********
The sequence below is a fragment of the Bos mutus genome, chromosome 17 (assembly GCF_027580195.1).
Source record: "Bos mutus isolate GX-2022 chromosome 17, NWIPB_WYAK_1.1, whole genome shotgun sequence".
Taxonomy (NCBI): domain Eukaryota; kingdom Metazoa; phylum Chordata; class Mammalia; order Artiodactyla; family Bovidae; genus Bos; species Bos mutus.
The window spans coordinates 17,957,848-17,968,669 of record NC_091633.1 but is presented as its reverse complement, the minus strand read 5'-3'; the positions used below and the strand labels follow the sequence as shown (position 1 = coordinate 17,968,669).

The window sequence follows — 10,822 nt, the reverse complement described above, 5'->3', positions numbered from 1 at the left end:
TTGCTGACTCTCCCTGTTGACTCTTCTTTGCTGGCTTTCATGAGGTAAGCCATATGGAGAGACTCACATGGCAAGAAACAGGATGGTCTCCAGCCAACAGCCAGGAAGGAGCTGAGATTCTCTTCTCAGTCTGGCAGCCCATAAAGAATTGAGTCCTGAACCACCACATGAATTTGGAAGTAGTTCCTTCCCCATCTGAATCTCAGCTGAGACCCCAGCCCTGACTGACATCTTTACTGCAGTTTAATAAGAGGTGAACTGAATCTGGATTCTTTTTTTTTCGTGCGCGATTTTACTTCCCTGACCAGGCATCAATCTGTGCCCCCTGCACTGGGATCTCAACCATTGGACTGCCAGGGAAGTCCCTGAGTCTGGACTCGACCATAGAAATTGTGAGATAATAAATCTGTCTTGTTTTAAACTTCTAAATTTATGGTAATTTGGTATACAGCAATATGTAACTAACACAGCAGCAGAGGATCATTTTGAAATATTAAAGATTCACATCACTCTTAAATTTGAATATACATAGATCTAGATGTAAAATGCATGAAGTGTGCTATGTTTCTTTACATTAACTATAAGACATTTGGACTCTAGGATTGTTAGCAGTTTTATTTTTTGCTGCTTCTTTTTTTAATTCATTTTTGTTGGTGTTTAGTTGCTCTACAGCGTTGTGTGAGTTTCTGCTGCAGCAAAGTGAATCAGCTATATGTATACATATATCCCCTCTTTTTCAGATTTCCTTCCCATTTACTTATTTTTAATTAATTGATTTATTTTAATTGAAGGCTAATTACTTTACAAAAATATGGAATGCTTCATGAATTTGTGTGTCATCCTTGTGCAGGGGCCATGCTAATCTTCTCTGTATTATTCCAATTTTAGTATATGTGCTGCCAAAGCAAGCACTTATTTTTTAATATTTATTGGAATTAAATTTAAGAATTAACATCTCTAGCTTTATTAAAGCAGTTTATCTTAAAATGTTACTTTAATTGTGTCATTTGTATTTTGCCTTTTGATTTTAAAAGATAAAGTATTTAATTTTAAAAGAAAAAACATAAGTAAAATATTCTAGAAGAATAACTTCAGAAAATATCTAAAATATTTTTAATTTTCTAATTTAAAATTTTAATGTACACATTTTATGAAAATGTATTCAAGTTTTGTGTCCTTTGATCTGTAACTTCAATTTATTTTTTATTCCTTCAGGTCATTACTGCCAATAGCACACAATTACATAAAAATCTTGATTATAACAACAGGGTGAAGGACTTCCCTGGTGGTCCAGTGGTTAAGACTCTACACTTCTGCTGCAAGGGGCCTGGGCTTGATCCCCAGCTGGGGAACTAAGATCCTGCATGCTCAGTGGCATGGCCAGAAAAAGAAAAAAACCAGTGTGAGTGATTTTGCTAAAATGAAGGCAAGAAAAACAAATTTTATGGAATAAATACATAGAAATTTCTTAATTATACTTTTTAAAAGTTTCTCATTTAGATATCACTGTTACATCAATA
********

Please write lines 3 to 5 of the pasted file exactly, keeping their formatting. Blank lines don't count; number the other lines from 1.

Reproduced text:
Taxonomy (NCBI): domain Eukaryota; kingdom Metazoa; phylum Chordata; class Mammalia; order Artiodactyla; family Bovidae; genus Bos; species Bos mutus.
The window spans coordinates 17,957,848-17,968,669 of record NC_091633.1 but is presented as its reverse complement, the minus strand read 5'-3'; the positions used below and the strand labels follow the sequence as shown (position 1 = coordinate 17,968,669).

The window sequence follows — 10,822 nt, the reverse complement described above, 5'->3', positions numbered from 1 at the left end: